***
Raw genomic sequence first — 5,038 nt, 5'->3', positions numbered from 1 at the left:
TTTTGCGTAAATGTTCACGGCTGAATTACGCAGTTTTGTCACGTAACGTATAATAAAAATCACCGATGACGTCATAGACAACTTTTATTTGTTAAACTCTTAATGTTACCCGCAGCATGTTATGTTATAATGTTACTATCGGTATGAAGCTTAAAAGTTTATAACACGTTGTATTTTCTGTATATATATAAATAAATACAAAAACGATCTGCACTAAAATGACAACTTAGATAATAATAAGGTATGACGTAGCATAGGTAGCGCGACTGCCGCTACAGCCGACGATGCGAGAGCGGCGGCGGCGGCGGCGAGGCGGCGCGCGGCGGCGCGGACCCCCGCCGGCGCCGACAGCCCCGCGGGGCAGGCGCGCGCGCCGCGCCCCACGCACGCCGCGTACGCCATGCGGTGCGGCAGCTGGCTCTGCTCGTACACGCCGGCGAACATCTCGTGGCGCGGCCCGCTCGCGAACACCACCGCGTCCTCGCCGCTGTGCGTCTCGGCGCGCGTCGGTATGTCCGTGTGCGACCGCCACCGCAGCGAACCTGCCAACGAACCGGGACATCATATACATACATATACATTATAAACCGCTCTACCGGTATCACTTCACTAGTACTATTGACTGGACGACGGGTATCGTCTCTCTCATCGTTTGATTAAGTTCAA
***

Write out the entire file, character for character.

Raw genomic sequence first — 5,038 nt, 5'->3', positions numbered from 1 at the left:
TTTTGCGTAAATGTTCACGGCTGAATTACGCAGTTTTGTCACGTAACGTATAATAAAAATCACCGATGACGTCATAGACAACTTTTATTTGTTAAACTCTTAATGTTACCCGCAGCATGTTATGTTATAATGTTACTATCGGTATGAAGCTTAAAAGTTTATAACACGTTGTATTTTCTGTATATATATAAATAAATACAAAAACGATCTGCACTAAAATGACAACTTAGATAATAATAAGGTATGACGTAGCATAGGTAGCGCGACTGCCGCTACAGCCGACGATGCGAGAGCGGCGGCGGCGGCGGCGAGGCGGCGCGCGGCGGCGCGGACCCCCGCCGGCGCCGACAGCCCCGCGGGGCAGGCGCGCGCGCCGCGCCCCACGCACGCCGCGTACGCCATGCGGTGCGGCAGCTGGCTCTGCTCGTACACGCCGGCGAACATCTCGTGGCGCGGCCCGCTCGCGAACACCACCGCGTCCTCGCCGCTGTGCGTCTCGGCGCGCGTCGGTATGTCCGTGTGCGACCGCCACCGCAGCGAACCTGCCAACGAACCGGGACATCATATACATACATATACATTATAAACCGCTCTACCGGTATCACTTCACTAGTACTATTGACTGGACGACGGGTATCGTCTCTCTCATCGTTTGATTAAGTTCAA